Spearheaded Mexican gray wolf recovery in Utah


Pair of Mexican gray wolves
Photo credit: Shutterstock

With only about 100 Mexican gray wolves left in the wild, the U.S. Fish and Wildlife Service (FWS) is spearheading another push to help the dwindling Mexican gray wolf population. Yet, FWS is facing opposition by leaders within several western states who say that bringing the recovery efforts north expands beyond the wolves’ historic range and could be detrimental to state welfare and economy.  

According to The Salt Lake Tribune, the Utah Wildlife Board wrote a letter addressed to Interior Secretary Sally Jewell, that said the push for wolf recovery efforts into the state was a bad decision that would impact not only elk and deer herds (like neighboring states Montana and Idaho), but would also affect state revenue since hunting licenses alone bring in $34.5 million.

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In addition, many who oppose the introduction of the Mexican gray wolves into other areas for recovery feel that the push north is misguided. In a letter signed by governors from Utah, Arizona, New Mexico and Colorado, the state leaders question the scientists in charge of the recovery effort, hinting at political agendas rather than true science. The letter states:

"The panel as presently constituted will be driven as much or more by personal agenda than by science. This is unacceptable. Given that 90 percent of the subspecies' historical range is in Mexico, any serious recovery planning effort must headline a Mexico-centric approach rather than the translocation of the subspecies out of its historical range into new, previously uninhabited ranges of northern Arizona / New Mexico and southern Utah / Colorado."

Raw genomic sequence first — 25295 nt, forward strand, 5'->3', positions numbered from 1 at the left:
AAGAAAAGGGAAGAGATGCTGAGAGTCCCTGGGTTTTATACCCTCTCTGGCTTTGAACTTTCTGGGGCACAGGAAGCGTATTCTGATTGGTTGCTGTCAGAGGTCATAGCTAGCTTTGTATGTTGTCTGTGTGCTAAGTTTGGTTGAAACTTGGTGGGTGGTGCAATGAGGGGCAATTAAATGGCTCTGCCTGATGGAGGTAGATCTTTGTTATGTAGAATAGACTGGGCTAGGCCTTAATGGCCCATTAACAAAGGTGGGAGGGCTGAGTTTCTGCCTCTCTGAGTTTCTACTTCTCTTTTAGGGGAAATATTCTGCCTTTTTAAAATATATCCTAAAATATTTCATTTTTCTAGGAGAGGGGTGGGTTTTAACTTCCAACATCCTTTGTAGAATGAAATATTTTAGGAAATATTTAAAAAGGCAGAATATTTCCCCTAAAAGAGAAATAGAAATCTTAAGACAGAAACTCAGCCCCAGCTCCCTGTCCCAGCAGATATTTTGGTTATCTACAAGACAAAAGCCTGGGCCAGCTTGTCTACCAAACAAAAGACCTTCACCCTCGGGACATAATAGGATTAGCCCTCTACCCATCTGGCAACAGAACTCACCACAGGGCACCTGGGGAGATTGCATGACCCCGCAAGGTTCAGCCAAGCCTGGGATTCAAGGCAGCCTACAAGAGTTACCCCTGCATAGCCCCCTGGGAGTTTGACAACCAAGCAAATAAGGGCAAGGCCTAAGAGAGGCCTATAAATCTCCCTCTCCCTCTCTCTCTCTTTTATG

Additionally, the states are requesting that scientists on the team are approved by each state’s government and that “[n]o consideration should be given to terrain north of Interstate 40, the freeway that cuts across Arizona and New Mexico about 130 miles south of the Utah state line,” according to The Salt Lake Tribune.

Yet those directly involved with the recovery, like Mike Phillips, say that scientific evidence shows that without the wolf range expanding into Utah and Colorado, it “is doomed to fail because remaining wolf habitat in Mexico and southern Arizona and New Mexico lacks the prey base and is too fragmented to sustain the wolves' recovery.” 

According to Philips, the members of the wolf recovery team are all highly respected wolf biologists and include Peter Siminski, former mammals curator at the Arizona Sonora Desert Museum; Carlos Carroll of the Klamath Center for Conservation Research; Doug Smith, project leader for the Yellowstone Wolf Restoration Project; Richard Fredrickson, former Arizona State University biologist; John Vucetich, demographics expert with Michigan Technological University.

FWS has not yet responded to the governors’ requests. FWS scientists in charge of the Mexican wolf recovery effort will meet with state representatives and other stakeholders at the COD Ranch outside of Tucson, Arizona, later this week.


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